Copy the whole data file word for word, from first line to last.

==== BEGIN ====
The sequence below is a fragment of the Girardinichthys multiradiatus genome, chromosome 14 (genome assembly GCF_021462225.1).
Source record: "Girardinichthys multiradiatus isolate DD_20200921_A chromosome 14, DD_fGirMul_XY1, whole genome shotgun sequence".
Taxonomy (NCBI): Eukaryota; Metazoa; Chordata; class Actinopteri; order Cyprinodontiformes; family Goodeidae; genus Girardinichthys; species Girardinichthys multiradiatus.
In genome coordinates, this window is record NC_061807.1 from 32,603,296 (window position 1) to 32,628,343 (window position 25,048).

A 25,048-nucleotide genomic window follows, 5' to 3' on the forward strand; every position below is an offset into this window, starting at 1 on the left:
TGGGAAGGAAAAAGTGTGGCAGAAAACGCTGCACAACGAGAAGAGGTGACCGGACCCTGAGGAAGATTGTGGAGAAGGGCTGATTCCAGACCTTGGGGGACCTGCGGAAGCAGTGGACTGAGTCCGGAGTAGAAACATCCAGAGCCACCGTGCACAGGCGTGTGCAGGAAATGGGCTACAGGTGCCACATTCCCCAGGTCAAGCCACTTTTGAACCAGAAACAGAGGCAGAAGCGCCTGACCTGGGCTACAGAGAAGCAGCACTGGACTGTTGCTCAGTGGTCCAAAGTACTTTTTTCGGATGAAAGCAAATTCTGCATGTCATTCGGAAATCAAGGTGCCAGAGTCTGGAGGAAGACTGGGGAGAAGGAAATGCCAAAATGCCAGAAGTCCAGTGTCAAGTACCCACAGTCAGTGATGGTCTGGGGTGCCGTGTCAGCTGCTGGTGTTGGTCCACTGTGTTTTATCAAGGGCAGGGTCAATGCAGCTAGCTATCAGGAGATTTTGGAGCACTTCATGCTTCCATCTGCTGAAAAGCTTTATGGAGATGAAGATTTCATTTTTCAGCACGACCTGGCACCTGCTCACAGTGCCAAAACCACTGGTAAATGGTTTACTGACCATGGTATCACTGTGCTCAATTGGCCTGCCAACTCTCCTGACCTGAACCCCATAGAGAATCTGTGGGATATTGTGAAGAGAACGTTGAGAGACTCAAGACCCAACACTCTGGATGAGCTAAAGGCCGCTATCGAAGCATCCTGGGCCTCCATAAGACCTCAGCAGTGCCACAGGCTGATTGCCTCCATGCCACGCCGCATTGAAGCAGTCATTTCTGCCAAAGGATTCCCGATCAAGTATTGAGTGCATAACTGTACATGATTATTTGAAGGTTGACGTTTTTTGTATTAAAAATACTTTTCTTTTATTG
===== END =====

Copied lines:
The sequence below is a fragment of the Girardinichthys multiradiatus genome, chromosome 14 (genome assembly GCF_021462225.1).
Source record: "Girardinichthys multiradiatus isolate DD_20200921_A chromosome 14, DD_fGirMul_XY1, whole genome shotgun sequence".
Taxonomy (NCBI): Eukaryota; Metazoa; Chordata; class Actinopteri; order Cyprinodontiformes; family Goodeidae; genus Girardinichthys; species Girardinichthys multiradiatus.
In genome coordinates, this window is record NC_061807.1 from 32,603,296 (window position 1) to 32,628,343 (window position 25,048).

A 25,048-nucleotide genomic window follows, 5' to 3' on the forward strand; every position below is an offset into this window, starting at 1 on the left:
TGGGAAGGAAAAAGTGTGGCAGAAAACGCTGCACAACGAGAAGAGGTGACCGGACCCTGAGGAAGATTGTGGAGAAGGGCTGATTCCAGACCTTGGGGGACCTGCGGAAGCAGTGGACTGAGTCCGGAGTAGAAACATCCAGAGCCACCGTGCACAGGCGTGTGCAGGAAATGGGCTACAGGTGCCACATTCCCCAGGTCAAGCCACTTTTGAACCAGAAACAGAGGCAGAAGCGCCTGACCTGGGCTACAGAGAAGCAGCACTGGACTGTTGCTCAGTGGTCCAAAGTACTTTTTTCGGATGAAAGCAAATTCTGCATGTCATTCGGAAATCAAGGTGCCAGAGTCTGGAGGAAGACTGGGGAGAAGGAAATGCCAAAATGCCAGAAGTCCAGTGTCAAGTACCCACAGTCAGTGATGGTCTGGGGTGCCGTGTCAGCTGCTGGTGTTGGTCCACTGTGTTTTATCAAGGGCAGGGTCAATGCAGCTAGCTATCAGGAGATTTTGGAGCACTTCATGCTTCCATCTGCTGAAAAGCTTTATGGAGATGAAGATTTCATTTTTCAGCACGACCTGGCACCTGCTCACAGTGCCAAAACCACTGGTAAATGGTTTACTGACCATGGTATCACTGTGCTCAATTGGCCTGCCAACTCTCCTGACCTGAACCCCATAGAGAATCTGTGGGATATTGTGAAGAGAACGTTGAGAGACTCAAGACCCAACACTCTGGATGAGCTAAAGGCCGCTATCGAAGCATCCTGGGCCTCCATAAGACCTCAGCAGTGCCACAGGCTGATTGCCTCCATGCCACGCCGCATTGAAGCAGTCATTTCTGCCAAAGGATTCCCGATCAAGTATTGAGTGCATAACTGTACATGATTATTTGAAGGTTGACGTTTTTTGTATTAAAAATACTTTTCTTTTATTG